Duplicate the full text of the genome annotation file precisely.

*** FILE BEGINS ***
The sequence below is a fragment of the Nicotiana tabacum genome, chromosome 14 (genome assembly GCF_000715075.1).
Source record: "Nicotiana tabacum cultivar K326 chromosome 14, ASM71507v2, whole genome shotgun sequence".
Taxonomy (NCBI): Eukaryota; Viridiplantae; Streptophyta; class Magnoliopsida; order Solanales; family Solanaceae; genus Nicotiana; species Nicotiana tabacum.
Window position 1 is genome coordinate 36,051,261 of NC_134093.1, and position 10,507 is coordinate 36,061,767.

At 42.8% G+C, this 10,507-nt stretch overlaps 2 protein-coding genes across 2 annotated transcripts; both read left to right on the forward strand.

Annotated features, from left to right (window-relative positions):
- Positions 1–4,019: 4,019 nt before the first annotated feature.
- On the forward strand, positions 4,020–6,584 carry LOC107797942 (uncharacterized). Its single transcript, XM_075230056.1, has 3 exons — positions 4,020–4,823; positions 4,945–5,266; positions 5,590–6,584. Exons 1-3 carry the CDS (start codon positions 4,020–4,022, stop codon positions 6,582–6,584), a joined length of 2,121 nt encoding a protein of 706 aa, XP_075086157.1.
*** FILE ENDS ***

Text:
The sequence below is a fragment of the Nicotiana tabacum genome, chromosome 14 (genome assembly GCF_000715075.1).
Source record: "Nicotiana tabacum cultivar K326 chromosome 14, ASM71507v2, whole genome shotgun sequence".
Taxonomy (NCBI): Eukaryota; Viridiplantae; Streptophyta; class Magnoliopsida; order Solanales; family Solanaceae; genus Nicotiana; species Nicotiana tabacum.
Window position 1 is genome coordinate 36,051,261 of NC_134093.1, and position 10,507 is coordinate 36,061,767.

At 42.8% G+C, this 10,507-nt stretch overlaps 2 protein-coding genes across 2 annotated transcripts; both read left to right on the forward strand.

Annotated features, from left to right (window-relative positions):
- Positions 1–4,019: 4,019 nt before the first annotated feature.
- On the forward strand, positions 4,020–6,584 carry LOC107797942 (uncharacterized). Its single transcript, XM_075230056.1, has 3 exons — positions 4,020–4,823; positions 4,945–5,266; positions 5,590–6,584. Exons 1-3 carry the CDS (start codon positions 4,020–4,022, stop codon positions 6,582–6,584), a joined length of 2,121 nt encoding a protein of 706 aa, XP_075086157.1.